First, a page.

Let’s be honest: How many of us really equate exercise with fun? Not many, apparently. According to a study by the Centers for Disease Control and Prevention, nearly 80 percent of adult Americans don’t get the recommended amount of exercise each week. For them, “no pain, no gain” is just a grim and cheerless proverb.
That’s unfortunate, because an active lifestyle—one that includes engaging in regular physical activity—tends to increase lifespan and reduce the risk of chronic illness.
But living a balanced, active and healthful lifestyle doesn’t have to be painful. In fact, pain shouldn’t have anything to do with it, says Benjamin Mwanika, DO, a sports medicine/orthopedic physician at Sentara RMH Medical Center. Rather, he says, exercising should be pleasurable as well as beneficial.
“I don’t want patients to view exercise as something to despise,” he continues. “I want them to truly enjoy it, because it will invigorate them and make them want to keep doing it.”
Part of the problem in getting people to exercise, says Dr. Mwanika, is their perception of the idea of fitness. The key, he says, is to understand what fitness is and recognize that staying active doesn’t have to be an unpleasant daily chore.
What is Fitness?
Experts see fitness as marked by five components: cardiovascular endurance, muscular endurance, muscular strength, flexibility and body composition.
Dr. Mwanika stresses that these components are interrelated and, in terms of benefits, generally overlap.
Cardiovascular endurance is the ability to sustain a long period of exercise, such as walking or jogging, without tiring. This type of endurance primarily benefits the heart and lungs, but it also helps keep muscles and bones strong.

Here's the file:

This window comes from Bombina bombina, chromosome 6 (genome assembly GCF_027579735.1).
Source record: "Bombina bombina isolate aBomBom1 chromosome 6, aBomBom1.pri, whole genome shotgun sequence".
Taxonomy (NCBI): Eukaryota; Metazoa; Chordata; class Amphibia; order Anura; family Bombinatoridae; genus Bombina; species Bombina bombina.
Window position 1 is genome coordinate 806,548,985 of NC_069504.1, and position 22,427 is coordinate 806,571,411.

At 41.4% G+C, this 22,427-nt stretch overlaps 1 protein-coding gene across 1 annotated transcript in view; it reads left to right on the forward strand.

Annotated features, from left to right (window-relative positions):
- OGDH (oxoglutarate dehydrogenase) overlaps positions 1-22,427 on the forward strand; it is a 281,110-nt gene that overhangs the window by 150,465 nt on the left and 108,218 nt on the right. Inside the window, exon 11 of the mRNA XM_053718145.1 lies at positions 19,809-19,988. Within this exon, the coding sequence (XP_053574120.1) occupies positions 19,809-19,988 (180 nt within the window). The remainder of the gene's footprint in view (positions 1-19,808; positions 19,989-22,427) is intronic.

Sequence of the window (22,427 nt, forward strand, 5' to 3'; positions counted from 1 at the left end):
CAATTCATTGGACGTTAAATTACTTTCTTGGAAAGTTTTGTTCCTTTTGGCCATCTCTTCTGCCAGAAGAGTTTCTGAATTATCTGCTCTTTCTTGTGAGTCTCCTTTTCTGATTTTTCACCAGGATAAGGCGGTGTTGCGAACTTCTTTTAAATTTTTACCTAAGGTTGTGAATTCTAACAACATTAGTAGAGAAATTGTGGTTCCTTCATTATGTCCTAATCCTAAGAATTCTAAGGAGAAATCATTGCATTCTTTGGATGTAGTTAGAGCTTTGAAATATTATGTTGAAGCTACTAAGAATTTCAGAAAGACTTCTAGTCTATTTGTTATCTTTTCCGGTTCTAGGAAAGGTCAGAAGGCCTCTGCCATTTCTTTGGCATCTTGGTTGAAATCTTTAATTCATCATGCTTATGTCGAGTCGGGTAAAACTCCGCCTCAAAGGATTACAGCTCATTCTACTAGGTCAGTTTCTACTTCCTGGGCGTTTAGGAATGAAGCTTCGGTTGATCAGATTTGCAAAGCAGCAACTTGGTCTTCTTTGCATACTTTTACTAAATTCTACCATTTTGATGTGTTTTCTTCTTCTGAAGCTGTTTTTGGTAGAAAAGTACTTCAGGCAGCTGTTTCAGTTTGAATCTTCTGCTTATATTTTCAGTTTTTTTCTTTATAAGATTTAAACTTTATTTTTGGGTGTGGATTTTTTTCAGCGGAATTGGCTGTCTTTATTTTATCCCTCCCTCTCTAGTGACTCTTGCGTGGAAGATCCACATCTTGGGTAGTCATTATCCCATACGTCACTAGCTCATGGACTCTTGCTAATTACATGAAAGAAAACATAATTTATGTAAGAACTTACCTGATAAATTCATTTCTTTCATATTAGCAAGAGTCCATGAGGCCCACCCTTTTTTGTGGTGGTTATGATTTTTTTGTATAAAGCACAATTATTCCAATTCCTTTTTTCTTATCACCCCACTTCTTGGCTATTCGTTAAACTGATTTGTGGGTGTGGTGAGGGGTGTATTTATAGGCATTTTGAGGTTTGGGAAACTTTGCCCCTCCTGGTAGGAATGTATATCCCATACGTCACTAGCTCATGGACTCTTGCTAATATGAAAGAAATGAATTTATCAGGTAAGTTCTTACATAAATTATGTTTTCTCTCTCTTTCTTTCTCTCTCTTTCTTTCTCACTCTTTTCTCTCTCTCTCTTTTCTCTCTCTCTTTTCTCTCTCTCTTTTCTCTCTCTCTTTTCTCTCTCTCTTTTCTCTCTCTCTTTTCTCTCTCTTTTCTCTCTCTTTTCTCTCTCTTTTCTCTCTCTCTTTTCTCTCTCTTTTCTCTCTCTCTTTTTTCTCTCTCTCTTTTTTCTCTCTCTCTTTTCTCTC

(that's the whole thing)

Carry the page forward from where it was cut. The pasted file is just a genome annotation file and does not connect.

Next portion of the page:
Muscular endurance is the ability of a muscle or group of muscles to repeat a movement many times, or to sustain one position for an extended period of time.
Muscular strength is the maximum amount of strength a muscle has. The key to this component is resistance—doing fewer repetitions of increasingly heavier weights. Dr. Mwanika says he advises his older patients to focus on muscular endurance as opposed to muscular strength, due to a higher risk of injury associated with strength training.
Technically, flexibility is the extent to which your muscles can lengthen. Practically, it’s how fluidly you can move—say, going from a sitting position to standing and walking. Stretching not only improves flexibility, Dr. Mwanika says, but also puts less strain on joints and can have a positive effect on muscular strength.
Body composition is the amount of fat in the body compared to the amount of lean mass. While body composition can be altered through exercise, it is influenced much more dramatically through diet. Dr. Mwanika says he’s fond of an adage that comes from the weightlifting community: “Six-pack abs are made in the kitchen, not the weight room.”
“No matter what you’re doing at the gym, if you’re not supplementing that activity with an appropriate diet, you’re just going to spin your wheels,” he says. “To be healthy and have your desired body composition, you have to feed your body the right kind of fuel. If you’re not eating a healthy, balanced diet, that won’t help your overall body composition.”
Of course, age and gender play a prominent role in fitness and the goals people set for themselves. Men—particularly younger men—tend to shoot for the “beach body,” as Dr. Mwanika puts it, while women strive more for overall healthfulness. With age, both sexes become more interested in being toned, having strong bones and a healthy heart, and the enjoyment of daily life that exercise can bring. That’s normal, says Dr. Mwanika, and as people age they often adjust the types of exercise in which they participate.